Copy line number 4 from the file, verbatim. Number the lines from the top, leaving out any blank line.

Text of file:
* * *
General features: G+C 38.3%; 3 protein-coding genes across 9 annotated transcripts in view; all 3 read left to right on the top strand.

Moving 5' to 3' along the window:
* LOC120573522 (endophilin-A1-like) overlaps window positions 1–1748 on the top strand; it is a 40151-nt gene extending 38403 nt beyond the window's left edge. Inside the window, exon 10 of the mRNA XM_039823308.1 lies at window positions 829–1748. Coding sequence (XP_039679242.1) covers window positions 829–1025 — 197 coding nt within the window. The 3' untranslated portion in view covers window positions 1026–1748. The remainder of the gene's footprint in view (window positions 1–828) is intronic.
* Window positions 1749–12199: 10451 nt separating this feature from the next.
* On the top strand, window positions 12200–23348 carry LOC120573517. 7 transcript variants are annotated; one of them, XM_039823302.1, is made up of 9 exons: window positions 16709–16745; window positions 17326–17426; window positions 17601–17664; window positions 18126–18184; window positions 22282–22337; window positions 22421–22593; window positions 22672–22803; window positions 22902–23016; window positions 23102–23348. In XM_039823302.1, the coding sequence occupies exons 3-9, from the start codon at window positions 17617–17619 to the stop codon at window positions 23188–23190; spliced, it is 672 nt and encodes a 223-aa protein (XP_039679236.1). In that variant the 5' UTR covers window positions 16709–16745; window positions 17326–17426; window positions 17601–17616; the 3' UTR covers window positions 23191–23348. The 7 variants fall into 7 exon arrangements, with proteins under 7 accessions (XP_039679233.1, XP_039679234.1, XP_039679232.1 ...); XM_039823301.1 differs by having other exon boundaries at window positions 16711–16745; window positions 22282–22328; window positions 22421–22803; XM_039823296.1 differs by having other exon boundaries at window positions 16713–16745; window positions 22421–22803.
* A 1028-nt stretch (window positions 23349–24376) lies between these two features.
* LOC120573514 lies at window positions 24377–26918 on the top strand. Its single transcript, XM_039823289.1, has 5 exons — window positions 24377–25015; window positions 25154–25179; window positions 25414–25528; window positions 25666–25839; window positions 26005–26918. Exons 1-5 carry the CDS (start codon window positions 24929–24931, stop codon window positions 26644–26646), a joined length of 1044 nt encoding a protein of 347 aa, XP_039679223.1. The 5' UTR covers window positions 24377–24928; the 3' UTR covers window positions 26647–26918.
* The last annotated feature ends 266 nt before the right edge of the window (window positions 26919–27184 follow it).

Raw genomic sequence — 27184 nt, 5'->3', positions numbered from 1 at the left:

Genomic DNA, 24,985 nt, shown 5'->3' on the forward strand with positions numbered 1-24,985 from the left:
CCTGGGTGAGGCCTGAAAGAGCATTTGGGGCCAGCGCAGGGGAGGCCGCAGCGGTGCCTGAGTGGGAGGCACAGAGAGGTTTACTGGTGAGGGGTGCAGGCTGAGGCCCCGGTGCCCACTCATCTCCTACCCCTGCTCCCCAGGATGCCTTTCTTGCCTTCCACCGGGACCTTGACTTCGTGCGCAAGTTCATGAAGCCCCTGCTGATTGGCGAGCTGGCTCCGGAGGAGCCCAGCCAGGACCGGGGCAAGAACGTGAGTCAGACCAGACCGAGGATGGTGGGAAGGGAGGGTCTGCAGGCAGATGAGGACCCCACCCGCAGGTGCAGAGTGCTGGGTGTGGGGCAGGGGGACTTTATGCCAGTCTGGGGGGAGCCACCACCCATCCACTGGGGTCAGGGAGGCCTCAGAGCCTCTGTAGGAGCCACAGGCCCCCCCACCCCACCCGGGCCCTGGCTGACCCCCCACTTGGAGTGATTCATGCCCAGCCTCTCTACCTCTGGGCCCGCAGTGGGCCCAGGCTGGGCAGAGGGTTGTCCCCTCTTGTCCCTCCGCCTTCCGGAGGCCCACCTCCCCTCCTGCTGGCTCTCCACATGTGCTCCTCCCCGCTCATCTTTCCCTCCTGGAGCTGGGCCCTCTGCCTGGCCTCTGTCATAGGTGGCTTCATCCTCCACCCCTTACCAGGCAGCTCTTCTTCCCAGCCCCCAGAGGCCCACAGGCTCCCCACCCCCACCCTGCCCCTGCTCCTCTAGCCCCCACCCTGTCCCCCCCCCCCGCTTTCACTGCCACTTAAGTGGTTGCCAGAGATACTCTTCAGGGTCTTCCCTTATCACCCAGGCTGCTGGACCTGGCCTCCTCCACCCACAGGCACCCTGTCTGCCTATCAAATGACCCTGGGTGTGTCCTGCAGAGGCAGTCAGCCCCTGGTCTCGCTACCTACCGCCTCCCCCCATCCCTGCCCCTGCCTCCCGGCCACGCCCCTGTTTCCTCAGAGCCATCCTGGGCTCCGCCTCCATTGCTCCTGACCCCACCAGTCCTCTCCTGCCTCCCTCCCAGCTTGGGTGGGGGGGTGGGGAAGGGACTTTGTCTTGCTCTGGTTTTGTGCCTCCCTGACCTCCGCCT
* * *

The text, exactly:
* Window positions 1749–12199: 10451 nt separating this feature from the next.